Hydrocodone Prescriptions Continue After Oral and Maxillofacial Surgery

Dentistry Today


As the nation continues to wrestle with opioid misuse and addiction, oral and maxillofacial surgeons still need to provide pain relief to their patients. According to Brandon Michael Syme of the University of Iowa College of Dentistry, 95% of these clinicians prescribe an opiate for patients who have had one or more impacted third molars removed, most often prescribing products that include hydrocodone.

Syme, a resident at the school, composed a 10-question survey and sent it electronically to 6,132 oral and maxillofacial surgeons across the United States, with 1,137 responding. He then used chi-square and Fischer-Exact tests to examine factors associated with their prescription patterns, which have changed since products that include hydrocodone were rescheduled in 2014. 

Since 2014, 13.9% of those who responded said they prescribe 10 tablets, compared to 8.9% before 2014; 20.4% prescribe 15 tablets, compared to 17.6% before 2014; and 24.9% prescribe 20 tablets, compared to 33.9% before 2014. All prescriptions are for 5-mg doses. Also, 92.8% said they did not change to a more potent drug—from hydrocodone to oxycodone—after the rescheduling in 2014.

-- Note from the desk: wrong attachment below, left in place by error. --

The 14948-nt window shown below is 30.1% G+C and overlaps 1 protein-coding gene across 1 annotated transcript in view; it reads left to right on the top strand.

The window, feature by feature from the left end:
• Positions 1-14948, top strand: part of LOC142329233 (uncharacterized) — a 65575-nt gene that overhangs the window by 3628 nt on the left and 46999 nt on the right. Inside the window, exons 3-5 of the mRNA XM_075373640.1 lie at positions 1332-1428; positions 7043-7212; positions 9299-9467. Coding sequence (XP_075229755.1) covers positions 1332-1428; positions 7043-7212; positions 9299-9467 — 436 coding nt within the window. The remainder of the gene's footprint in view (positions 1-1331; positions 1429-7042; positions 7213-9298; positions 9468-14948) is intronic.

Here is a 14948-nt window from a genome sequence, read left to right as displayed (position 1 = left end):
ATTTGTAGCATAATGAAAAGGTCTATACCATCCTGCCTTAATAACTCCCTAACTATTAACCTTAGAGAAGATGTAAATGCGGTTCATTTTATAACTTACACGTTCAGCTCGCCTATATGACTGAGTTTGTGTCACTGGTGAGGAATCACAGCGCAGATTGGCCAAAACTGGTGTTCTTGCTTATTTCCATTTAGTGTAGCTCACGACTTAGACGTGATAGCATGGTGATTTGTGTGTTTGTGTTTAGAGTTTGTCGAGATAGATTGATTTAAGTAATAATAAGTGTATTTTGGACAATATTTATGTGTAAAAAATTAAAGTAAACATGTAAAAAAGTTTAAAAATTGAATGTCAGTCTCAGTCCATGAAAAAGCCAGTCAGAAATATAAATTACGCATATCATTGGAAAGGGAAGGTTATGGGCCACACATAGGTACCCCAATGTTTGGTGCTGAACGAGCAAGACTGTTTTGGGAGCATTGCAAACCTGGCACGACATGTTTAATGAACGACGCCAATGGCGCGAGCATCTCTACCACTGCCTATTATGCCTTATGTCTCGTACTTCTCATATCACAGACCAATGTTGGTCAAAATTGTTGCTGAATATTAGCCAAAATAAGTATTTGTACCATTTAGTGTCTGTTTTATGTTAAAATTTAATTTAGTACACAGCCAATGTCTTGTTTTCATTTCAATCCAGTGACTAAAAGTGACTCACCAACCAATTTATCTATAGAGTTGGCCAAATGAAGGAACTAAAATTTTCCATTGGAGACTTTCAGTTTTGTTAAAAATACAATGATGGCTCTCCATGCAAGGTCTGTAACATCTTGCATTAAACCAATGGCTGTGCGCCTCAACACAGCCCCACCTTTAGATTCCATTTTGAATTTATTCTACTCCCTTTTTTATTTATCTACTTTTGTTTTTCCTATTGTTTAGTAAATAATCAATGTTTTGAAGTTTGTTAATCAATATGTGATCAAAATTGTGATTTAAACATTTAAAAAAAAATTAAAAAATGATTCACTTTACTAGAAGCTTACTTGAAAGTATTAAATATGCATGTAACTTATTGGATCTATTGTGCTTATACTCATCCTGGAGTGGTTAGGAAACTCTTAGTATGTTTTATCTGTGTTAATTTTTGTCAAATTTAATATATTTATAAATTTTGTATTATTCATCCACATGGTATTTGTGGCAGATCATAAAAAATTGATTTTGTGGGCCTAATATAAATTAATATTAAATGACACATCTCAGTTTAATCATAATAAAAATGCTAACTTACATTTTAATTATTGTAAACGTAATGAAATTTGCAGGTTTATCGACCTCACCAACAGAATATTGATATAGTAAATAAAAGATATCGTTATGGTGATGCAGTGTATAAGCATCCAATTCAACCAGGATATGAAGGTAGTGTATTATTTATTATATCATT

Furthermore, 9.6% noticed an increase in postoperative visits requesting refills for products that include hydrocodone after 2014, while 41.8% noticed fewer phone calls requesting authorization for refills. Additionally, 59.8% said they are now more likely to call in a different pain medication since the rescheduling, and 5.6% said their prescription patterns vary by practice location.

“There was no association between a change to a more potent drug and an increase in postoperative visits requesting refills and between prescription patterns and patient travel distance to office/number of offices or availability of satellite offices,” said Syme. “This allows us to conclude that the rescheduling of hydrocodone-containing products appears to influence certain prescription patterns of oral and maxillofacial surgeons.”

Syme presented his research, “Opioid Prescribing Patterns of Oral and Maxillofacial Surgeons: A Nationwide Survey,” on Friday, March 23 at the 47th Annual Meeting of the American Association for Dental Research in Fort Lauderdale, Fla.

Related Articles

UMSOD Implements Digital Solutions to Combat Opioid Crisis

When Dentists Should Prescribe Opioids—And When They Shouldn’t

100 Million Opioids Go Unused After Tooth Extractions